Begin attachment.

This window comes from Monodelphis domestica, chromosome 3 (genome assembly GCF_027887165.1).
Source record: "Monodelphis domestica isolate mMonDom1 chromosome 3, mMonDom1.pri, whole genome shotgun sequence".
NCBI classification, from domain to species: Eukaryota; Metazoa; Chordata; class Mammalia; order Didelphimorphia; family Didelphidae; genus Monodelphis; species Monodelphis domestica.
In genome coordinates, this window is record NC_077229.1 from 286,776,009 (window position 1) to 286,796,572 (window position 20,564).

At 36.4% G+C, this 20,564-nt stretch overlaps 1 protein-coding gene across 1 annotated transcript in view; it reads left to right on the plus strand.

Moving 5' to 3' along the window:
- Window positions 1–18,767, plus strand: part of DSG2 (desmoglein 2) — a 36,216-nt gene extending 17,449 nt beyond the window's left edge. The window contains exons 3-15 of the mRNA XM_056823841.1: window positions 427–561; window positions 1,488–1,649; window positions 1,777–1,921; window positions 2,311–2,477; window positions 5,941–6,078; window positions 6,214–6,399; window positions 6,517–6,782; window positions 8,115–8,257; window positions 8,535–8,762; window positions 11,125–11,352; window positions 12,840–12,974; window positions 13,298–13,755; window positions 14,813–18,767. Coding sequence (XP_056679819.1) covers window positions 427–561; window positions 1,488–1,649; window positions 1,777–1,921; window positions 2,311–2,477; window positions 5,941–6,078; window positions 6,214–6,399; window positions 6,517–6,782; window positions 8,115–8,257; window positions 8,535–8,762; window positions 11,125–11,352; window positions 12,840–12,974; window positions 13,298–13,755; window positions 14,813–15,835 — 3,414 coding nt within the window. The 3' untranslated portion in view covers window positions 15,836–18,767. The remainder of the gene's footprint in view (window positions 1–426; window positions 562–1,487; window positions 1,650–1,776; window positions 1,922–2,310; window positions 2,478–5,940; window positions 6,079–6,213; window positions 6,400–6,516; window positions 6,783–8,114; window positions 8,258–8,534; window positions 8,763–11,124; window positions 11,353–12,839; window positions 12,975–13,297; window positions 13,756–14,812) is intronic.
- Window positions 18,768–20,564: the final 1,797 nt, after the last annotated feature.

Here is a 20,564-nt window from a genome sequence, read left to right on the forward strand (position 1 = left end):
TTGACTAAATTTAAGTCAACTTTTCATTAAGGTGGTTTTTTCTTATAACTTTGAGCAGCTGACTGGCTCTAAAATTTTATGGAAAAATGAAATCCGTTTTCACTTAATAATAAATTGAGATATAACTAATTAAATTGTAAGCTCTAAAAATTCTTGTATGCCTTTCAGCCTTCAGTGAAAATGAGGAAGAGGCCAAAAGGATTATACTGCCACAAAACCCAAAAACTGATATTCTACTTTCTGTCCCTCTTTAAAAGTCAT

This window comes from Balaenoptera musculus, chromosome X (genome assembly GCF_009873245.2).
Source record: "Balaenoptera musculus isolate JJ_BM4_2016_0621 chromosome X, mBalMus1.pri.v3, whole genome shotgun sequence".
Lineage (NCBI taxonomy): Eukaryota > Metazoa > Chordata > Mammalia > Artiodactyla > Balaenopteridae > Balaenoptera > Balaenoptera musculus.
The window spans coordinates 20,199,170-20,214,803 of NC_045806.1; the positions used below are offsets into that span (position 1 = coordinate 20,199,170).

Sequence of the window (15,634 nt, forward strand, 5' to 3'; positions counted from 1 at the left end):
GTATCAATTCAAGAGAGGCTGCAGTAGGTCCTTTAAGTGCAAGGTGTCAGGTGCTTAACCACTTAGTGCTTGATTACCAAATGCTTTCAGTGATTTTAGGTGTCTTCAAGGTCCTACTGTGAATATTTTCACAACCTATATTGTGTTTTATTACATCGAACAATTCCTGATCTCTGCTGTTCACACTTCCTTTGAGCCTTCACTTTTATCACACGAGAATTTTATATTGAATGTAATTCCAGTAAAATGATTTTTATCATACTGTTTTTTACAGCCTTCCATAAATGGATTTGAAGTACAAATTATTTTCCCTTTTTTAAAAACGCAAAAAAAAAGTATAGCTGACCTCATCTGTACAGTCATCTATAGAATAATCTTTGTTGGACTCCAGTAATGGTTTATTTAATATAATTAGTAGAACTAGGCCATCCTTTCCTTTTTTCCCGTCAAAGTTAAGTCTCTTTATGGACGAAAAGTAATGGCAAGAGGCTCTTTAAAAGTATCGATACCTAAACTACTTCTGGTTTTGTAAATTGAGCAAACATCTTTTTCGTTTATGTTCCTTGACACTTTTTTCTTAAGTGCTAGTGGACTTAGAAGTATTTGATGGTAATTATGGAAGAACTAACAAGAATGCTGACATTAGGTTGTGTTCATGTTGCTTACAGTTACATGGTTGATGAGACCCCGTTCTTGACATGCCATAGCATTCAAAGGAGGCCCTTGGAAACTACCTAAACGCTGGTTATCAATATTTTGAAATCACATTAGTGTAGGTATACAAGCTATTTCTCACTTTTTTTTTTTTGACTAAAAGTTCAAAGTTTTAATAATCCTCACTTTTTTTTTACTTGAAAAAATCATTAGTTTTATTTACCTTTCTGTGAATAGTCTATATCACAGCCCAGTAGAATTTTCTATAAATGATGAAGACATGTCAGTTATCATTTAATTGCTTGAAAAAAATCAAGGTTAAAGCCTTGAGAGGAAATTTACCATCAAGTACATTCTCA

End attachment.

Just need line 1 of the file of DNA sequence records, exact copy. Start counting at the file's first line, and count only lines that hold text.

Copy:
This window comes from Monodelphis domestica, chromosome 3 (genome assembly GCF_027887165.1).